Traders in stock and bonds constitute one audience for theories of finance. I suppose they prefer mathematical theories that they can use to price financial instruments. I am not sure that the above theory can be cast into mathematics further than Davidson and Shackle have already accomplished. I will note that when Dutch Shell found themselves wrong-footed in the 1970s by the formation of OPEC and the oil crisis, they set up a group to do scenario planning. These are the sort of events whose existence in the sample space might not have been long foreseen. As I understand it - I forget why, some members of that group explicitly took inspiration from Shackle's work.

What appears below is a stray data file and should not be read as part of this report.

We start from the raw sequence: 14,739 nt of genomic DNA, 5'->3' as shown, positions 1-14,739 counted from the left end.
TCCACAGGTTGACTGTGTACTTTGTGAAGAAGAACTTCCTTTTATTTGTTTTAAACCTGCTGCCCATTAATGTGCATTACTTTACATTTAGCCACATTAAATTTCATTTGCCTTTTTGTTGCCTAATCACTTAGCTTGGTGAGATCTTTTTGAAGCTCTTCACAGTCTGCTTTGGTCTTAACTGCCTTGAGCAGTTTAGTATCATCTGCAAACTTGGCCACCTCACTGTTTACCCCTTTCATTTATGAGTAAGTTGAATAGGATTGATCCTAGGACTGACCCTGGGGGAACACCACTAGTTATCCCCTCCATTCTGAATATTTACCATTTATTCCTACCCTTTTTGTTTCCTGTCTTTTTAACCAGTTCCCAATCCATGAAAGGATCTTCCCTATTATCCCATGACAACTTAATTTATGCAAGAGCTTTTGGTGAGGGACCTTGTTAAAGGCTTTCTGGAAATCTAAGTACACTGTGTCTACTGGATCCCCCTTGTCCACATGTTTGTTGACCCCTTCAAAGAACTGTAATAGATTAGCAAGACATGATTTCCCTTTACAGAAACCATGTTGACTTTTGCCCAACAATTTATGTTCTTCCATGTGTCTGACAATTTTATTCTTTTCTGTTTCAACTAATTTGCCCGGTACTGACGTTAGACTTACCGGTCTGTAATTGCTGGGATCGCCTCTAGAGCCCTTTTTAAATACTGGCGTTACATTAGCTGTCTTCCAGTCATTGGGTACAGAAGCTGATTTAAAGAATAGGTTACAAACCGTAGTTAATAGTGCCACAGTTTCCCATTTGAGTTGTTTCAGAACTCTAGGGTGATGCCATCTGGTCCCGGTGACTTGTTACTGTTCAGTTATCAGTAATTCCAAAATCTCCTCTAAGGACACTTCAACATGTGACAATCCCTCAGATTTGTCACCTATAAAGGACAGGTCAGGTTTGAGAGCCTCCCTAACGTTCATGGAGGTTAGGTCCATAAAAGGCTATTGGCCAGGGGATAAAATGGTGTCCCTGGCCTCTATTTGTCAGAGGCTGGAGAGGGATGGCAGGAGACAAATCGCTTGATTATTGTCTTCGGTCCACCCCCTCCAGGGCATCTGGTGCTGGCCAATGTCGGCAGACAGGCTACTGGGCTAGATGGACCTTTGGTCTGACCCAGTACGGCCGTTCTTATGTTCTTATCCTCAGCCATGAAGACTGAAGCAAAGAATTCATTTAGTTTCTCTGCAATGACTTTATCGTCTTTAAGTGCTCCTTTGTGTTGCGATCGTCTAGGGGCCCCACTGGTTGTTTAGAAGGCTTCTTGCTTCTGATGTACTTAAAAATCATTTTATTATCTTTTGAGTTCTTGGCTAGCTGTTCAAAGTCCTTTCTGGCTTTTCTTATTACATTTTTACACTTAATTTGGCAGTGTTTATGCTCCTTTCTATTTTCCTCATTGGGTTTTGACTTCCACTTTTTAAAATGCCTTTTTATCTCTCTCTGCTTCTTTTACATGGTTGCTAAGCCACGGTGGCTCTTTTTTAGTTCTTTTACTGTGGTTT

• Davidson, Paul (1991). Is Probability Theory Relevant for Uncertainty? A Post Keynesian Perspective, Journal of Economic Perspectives, V. 5, No. 1: pp. 129-143.
  • DeLong, J. Bradford, Andrei Shleifer, Lawrence H. Summers, and Robert Waldmann (1990). Noise Trader Risk in Financial Markets, Journal of Political Economy, V. 98, Iss. 4: pp. 703-738.
  • Hogg, Robert V. and Allen T. Craig (1978). Introduction to Mathematical Statistics, Fourth edition, Macmillan.
  • Shackle, G. L. S. (1940). The Nature of the Inducement to Invest, Review of Economic Studies, V. 8, N. 1: pp. 44-48.
  • Shackle, G. L. S. (1988). Treatise, Theory, and Time, in Business, Time and Thought: Selected Papers of G. L. S. Shackle, New York University Press.
  • Shackle, G. L. S. (1988). On the Nature of Profit, in Business, Time and Thought: Selected Papers of G. L. S. Shackle, New York University Press.

Friday, October 04, 2013

Thou Shall Listen To Economists: The Number One Principle Advocated By Economists